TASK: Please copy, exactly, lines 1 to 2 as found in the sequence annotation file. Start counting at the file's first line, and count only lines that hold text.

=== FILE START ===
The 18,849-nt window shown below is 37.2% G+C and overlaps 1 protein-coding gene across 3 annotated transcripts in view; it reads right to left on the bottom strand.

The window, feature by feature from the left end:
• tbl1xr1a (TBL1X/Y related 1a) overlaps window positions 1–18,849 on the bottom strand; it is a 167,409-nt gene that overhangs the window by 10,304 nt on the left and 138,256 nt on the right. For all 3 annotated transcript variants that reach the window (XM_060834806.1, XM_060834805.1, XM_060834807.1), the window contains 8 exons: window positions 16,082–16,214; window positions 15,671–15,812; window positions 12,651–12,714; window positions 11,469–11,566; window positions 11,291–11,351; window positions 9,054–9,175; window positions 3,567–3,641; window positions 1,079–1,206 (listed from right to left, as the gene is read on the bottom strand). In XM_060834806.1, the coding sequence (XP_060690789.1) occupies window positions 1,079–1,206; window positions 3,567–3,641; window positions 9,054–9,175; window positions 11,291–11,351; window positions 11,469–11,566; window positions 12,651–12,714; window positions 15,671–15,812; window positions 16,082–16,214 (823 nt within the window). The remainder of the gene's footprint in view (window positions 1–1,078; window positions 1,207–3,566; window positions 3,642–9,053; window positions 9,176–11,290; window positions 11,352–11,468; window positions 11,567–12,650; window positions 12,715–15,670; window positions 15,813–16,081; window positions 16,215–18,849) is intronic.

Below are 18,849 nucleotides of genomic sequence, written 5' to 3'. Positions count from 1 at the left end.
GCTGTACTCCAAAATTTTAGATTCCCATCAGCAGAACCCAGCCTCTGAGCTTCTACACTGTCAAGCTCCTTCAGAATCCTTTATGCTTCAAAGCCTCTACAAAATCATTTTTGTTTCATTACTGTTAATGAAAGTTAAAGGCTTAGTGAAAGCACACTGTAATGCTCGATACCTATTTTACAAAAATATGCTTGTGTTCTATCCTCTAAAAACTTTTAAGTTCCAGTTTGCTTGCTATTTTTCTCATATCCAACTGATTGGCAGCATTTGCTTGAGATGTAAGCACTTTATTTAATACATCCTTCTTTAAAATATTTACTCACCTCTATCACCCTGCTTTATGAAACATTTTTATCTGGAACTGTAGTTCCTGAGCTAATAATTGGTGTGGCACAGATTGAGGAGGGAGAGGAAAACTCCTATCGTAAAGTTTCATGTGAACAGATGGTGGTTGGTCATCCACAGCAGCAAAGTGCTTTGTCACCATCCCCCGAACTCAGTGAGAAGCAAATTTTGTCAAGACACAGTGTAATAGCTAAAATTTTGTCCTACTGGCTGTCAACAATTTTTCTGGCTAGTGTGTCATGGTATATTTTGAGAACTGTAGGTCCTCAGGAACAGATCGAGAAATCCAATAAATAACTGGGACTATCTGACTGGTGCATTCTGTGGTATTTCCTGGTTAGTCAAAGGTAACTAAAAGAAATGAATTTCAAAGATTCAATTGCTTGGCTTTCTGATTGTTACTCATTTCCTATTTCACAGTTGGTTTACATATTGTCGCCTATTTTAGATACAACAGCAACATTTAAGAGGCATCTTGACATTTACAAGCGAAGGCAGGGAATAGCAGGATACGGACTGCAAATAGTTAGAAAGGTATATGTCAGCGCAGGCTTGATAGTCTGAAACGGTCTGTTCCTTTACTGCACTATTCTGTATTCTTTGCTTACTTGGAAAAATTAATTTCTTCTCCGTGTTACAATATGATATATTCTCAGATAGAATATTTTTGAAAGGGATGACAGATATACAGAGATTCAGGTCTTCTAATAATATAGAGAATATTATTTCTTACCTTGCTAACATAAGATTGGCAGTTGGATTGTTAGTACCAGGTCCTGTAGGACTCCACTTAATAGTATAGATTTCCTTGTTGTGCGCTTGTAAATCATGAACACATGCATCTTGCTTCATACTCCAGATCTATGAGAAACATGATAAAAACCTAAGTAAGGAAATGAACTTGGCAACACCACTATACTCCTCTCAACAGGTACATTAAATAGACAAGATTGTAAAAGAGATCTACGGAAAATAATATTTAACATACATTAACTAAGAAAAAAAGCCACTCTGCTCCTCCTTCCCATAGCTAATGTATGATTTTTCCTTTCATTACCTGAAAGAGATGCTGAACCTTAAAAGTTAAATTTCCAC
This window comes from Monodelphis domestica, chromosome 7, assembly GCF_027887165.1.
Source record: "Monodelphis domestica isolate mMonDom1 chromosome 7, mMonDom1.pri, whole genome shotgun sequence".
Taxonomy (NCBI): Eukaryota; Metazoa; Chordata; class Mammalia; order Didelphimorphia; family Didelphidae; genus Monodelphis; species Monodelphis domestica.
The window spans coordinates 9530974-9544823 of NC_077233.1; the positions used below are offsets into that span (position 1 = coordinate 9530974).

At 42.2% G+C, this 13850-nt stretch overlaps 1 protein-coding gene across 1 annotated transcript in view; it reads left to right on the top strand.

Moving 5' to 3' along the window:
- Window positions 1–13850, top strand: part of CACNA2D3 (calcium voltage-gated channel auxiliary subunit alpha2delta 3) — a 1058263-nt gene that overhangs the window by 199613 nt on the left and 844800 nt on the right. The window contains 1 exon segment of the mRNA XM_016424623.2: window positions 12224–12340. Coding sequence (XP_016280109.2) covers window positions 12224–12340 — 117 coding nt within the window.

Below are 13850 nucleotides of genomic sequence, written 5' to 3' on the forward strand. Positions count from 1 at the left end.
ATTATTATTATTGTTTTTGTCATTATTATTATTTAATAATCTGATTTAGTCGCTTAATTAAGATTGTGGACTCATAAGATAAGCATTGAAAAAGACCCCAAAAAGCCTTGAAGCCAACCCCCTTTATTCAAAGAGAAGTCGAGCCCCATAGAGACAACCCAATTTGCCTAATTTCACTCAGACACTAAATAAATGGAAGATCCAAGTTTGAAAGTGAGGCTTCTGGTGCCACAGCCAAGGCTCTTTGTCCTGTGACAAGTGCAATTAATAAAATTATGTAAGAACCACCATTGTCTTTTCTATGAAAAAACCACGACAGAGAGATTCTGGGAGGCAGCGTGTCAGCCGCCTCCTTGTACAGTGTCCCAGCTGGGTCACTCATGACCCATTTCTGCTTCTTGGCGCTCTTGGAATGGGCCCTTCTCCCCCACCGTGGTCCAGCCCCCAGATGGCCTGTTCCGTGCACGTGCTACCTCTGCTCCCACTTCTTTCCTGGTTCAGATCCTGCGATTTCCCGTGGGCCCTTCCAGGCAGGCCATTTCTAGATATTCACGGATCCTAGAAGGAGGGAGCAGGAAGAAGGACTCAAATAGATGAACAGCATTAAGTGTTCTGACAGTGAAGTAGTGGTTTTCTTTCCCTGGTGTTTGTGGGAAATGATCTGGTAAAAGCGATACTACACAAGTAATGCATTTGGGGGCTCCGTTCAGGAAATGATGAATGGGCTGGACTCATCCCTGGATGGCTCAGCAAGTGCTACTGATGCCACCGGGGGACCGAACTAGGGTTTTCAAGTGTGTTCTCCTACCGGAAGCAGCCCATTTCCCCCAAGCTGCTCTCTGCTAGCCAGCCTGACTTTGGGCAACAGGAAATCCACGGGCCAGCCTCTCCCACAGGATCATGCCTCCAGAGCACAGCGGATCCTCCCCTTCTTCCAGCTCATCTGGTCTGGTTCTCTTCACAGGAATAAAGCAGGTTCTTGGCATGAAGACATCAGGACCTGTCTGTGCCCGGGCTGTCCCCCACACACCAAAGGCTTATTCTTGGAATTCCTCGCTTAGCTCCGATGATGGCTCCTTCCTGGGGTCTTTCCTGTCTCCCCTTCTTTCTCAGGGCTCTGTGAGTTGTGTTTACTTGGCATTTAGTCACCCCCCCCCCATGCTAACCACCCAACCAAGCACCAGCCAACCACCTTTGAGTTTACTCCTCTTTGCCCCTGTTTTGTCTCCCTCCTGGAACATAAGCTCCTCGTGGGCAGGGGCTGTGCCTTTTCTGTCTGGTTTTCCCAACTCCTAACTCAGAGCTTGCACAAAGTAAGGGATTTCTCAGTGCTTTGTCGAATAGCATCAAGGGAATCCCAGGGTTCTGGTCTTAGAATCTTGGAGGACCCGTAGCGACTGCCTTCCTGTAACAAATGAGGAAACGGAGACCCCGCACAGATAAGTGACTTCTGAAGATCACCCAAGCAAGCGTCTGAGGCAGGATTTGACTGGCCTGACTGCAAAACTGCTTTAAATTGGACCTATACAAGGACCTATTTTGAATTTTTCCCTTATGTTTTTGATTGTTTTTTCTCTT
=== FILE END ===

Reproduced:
The 18,849-nt window shown below is 37.2% G+C and overlaps 1 protein-coding gene across 3 annotated transcripts in view; it reads right to left on the bottom strand.

The window, feature by feature from the left end: